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The Self and Others: Revisiting Information Needs and Libraries as Public, Social Institutions in a Post-truth World

Authors
  • Oliphant, Tami1
  • 1 School of Library and Information Studies, Canada , (Canada)
Type
Published Article
Journal
Open Information Science
Publisher
De Gruyter
Publication Date
Dec 05, 2019
Volume
3
Issue
1
Pages
261–273
Identifiers
DOI: 10.1515/opis-2019-0018
Source
De Gruyter
Keywords
License
Green

Abstract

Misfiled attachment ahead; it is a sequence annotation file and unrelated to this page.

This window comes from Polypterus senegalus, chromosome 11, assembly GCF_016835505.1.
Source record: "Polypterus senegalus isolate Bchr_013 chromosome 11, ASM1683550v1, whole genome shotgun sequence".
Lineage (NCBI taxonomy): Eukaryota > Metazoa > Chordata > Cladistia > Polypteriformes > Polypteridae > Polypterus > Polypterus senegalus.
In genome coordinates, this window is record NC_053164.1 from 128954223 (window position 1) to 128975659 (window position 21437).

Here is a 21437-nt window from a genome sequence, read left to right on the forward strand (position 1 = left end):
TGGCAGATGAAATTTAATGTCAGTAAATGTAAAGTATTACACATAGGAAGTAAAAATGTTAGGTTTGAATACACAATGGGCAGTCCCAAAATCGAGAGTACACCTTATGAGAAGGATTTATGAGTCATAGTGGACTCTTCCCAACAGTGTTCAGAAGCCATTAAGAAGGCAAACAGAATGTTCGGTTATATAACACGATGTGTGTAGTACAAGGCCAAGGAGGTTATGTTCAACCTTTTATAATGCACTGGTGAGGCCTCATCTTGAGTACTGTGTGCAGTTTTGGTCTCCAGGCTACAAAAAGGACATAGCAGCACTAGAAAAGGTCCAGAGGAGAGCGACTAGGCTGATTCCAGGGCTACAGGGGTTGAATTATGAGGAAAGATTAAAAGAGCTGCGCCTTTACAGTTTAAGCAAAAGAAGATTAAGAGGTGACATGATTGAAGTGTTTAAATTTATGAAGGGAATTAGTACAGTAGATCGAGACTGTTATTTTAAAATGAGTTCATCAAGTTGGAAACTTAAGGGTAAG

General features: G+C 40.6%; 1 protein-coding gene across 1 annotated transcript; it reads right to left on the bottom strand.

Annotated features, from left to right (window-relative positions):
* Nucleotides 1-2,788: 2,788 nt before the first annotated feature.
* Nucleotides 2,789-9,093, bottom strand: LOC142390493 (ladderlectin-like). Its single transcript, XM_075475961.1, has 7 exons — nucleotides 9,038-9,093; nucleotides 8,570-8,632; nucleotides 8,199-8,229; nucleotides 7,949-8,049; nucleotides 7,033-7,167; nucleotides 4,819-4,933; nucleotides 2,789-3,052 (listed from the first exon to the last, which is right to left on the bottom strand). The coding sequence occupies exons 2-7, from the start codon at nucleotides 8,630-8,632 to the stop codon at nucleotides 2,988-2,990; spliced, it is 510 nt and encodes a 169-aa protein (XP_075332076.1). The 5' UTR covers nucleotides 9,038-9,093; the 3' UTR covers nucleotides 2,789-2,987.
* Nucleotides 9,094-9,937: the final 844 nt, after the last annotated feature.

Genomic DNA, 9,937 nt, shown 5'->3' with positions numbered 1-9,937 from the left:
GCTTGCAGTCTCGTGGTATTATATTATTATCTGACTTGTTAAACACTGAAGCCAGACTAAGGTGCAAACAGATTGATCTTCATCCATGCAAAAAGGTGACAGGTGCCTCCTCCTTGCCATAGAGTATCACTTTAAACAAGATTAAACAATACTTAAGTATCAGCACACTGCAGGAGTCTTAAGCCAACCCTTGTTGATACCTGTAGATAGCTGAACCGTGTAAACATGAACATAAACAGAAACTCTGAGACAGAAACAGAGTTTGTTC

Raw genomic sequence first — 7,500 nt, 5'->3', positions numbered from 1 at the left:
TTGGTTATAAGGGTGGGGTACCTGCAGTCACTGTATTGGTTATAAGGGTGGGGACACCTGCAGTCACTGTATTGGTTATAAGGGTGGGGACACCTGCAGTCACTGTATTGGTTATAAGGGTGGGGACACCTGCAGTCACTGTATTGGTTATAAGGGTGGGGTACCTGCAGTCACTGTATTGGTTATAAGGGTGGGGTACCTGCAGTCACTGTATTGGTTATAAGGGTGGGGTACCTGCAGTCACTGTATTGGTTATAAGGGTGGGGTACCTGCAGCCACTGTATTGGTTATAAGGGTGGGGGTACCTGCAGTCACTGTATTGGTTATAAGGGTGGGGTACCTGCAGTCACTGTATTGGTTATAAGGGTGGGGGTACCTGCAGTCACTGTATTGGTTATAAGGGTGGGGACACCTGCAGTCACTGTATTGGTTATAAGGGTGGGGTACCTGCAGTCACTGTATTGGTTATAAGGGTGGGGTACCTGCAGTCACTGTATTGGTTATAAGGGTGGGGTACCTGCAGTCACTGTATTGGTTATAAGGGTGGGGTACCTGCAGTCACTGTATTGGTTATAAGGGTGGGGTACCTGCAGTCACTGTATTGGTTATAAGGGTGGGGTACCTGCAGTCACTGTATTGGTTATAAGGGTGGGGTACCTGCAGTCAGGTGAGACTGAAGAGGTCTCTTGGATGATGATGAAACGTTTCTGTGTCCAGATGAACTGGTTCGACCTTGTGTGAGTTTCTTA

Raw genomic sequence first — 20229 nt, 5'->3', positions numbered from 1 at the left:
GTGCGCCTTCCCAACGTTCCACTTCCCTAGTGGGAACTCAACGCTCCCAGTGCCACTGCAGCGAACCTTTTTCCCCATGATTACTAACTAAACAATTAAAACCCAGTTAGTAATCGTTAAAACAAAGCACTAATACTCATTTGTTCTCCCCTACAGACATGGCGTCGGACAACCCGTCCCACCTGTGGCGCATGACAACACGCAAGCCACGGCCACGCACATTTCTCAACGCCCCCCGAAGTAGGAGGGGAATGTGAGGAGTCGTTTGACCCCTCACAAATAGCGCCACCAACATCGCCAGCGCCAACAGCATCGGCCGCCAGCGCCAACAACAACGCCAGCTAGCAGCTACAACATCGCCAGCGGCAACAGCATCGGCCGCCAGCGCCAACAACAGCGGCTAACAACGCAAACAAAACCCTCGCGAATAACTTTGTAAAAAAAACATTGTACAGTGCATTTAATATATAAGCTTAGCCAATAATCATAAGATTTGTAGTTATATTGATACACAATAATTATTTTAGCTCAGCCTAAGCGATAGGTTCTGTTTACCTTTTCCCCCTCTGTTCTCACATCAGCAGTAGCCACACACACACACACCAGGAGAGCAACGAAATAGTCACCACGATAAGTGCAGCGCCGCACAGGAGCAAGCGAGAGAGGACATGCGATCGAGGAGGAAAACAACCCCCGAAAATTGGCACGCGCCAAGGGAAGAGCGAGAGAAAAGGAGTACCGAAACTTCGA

The post-truth era and the increasing ease with which fake news is disseminated and consumed is a wicked problem that invites re-examination of the media environment, algorithmic authority, library and information science (LIS) professional practice, and what people bring to information interactions in terms of cognitive biases and worldviews. Fake news has social consequences such as undermining civic discourse and democracy, and inciting hatred. Consequently, the role of libraries as public, social institutions embedded in democratic societies and the relational aspects of information needs are important to consider. An alternative framework, the decent society, a society in which its attendant social institutions do not humiliate, is explored. An example from the Toronto Public Library (TPL) is used to illustrate the ways in which a social institution can uphold the principle of non-humiliation in an increasingly politicized world.

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